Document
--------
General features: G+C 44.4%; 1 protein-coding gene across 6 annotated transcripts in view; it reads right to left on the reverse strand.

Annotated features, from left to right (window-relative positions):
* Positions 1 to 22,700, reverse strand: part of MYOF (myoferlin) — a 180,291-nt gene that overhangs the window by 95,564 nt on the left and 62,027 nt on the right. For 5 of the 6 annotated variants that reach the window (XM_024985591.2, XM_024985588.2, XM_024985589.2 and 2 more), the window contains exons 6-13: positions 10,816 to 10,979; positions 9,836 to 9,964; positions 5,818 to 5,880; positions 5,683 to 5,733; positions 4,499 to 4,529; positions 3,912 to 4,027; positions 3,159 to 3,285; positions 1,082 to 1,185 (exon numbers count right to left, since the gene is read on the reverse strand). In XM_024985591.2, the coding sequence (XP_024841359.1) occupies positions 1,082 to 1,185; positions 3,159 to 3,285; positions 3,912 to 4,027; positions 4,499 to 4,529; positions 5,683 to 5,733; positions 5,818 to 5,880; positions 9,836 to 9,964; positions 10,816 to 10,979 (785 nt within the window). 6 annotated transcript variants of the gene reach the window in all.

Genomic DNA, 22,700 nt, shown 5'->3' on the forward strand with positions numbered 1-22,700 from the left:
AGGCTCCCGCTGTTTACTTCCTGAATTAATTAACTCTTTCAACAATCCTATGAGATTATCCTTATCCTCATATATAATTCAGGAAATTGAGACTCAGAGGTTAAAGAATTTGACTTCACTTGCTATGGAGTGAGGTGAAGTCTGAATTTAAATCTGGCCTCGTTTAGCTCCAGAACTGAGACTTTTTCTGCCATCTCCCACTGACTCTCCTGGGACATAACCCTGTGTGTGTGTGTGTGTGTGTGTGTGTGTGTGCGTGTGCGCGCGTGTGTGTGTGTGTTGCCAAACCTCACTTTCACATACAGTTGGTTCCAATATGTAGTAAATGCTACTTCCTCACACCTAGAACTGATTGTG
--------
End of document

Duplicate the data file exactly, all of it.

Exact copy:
General features: G+C 44.4%; 1 protein-coding gene across 6 annotated transcripts in view; it reads right to left on the reverse strand.

Annotated features, from left to right (window-relative positions):
* Positions 1 to 22,700, reverse strand: part of MYOF (myoferlin) — a 180,291-nt gene that overhangs the window by 95,564 nt on the left and 62,027 nt on the right. For 5 of the 6 annotated variants that reach the window (XM_024985591.2, XM_024985588.2, XM_024985589.2 and 2 more), the window contains exons 6-13: positions 10,816 to 10,979; positions 9,836 to 9,964; positions 5,818 to 5,880; positions 5,683 to 5,733; positions 4,499 to 4,529; positions 3,912 to 4,027; positions 3,159 to 3,285; positions 1,082 to 1,185 (exon numbers count right to left, since the gene is read on the reverse strand). In XM_024985591.2, the coding sequence (XP_024841359.1) occupies positions 1,082 to 1,185; positions 3,159 to 3,285; positions 3,912 to 4,027; positions 4,499 to 4,529; positions 5,683 to 5,733; positions 5,818 to 5,880; positions 9,836 to 9,964; positions 10,816 to 10,979 (785 nt within the window). 6 annotated transcript variants of the gene reach the window in all.

Genomic DNA, 22,700 nt, shown 5'->3' on the forward strand with positions numbered 1-22,700 from the left:
AGGCTCCCGCTGTTTACTTCCTGAATTAATTAACTCTTTCAACAATCCTATGAGATTATCCTTATCCTCATATATAATTCAGGAAATTGAGACTCAGAGGTTAAAGAATTTGACTTCACTTGCTATGGAGTGAGGTGAAGTCTGAATTTAAATCTGGCCTCGTTTAGCTCCAGAACTGAGACTTTTTCTGCCATCTCCCACTGACTCTCCTGGGACATAACCCTGTGTGTGTGTGTGTGTGTGTGTGTGTGTGTGCGTGTGCGCGCGTGTGTGTGTGTGTTGCCAAACCTCACTTTCACATACAGTTGGTTCCAATATGTAGTAAATGCTACTTCCTCACACCTAGAACTGATTGTG